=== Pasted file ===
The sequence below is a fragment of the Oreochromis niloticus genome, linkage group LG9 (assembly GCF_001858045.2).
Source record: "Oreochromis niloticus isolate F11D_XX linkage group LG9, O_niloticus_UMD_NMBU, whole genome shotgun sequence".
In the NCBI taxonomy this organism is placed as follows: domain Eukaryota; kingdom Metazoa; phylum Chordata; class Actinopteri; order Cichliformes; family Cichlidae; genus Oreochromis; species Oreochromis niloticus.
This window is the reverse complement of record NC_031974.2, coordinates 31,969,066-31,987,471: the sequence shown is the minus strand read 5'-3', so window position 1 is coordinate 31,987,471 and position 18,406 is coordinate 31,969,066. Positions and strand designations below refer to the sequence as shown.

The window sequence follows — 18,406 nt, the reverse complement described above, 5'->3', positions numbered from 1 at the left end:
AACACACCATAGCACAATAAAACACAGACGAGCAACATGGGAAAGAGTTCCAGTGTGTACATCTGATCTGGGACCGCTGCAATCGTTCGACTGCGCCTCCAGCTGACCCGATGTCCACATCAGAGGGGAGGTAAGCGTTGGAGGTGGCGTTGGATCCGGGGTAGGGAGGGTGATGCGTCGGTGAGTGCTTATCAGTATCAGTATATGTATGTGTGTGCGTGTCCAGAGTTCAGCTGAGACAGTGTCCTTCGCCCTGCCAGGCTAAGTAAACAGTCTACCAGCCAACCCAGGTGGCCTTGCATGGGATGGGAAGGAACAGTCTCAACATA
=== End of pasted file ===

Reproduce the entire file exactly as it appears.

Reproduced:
The sequence below is a fragment of the Oreochromis niloticus genome, linkage group LG9 (assembly GCF_001858045.2).
Source record: "Oreochromis niloticus isolate F11D_XX linkage group LG9, O_niloticus_UMD_NMBU, whole genome shotgun sequence".
In the NCBI taxonomy this organism is placed as follows: domain Eukaryota; kingdom Metazoa; phylum Chordata; class Actinopteri; order Cichliformes; family Cichlidae; genus Oreochromis; species Oreochromis niloticus.
This window is the reverse complement of record NC_031974.2, coordinates 31,969,066-31,987,471: the sequence shown is the minus strand read 5'-3', so window position 1 is coordinate 31,987,471 and position 18,406 is coordinate 31,969,066. Positions and strand designations below refer to the sequence as shown.

The window sequence follows — 18,406 nt, the reverse complement described above, 5'->3', positions numbered from 1 at the left end:
AACACACCATAGCACAATAAAACACAGACGAGCAACATGGGAAAGAGTTCCAGTGTGTACATCTGATCTGGGACCGCTGCAATCGTTCGACTGCGCCTCCAGCTGACCCGATGTCCACATCAGAGGGGAGGTAAGCGTTGGAGGTGGCGTTGGATCCGGGGTAGGGAGGGTGATGCGTCGGTGAGTGCTTATCAGTATCAGTATATGTATGTGTGTGCGTGTCCAGAGTTCAGCTGAGACAGTGTCCTTCGCCCTGCCAGGCTAAGTAAACAGTCTACCAGCCAACCCAGGTGGCCTTGCATGGGATGGGAAGGAACAGTCTCAACATA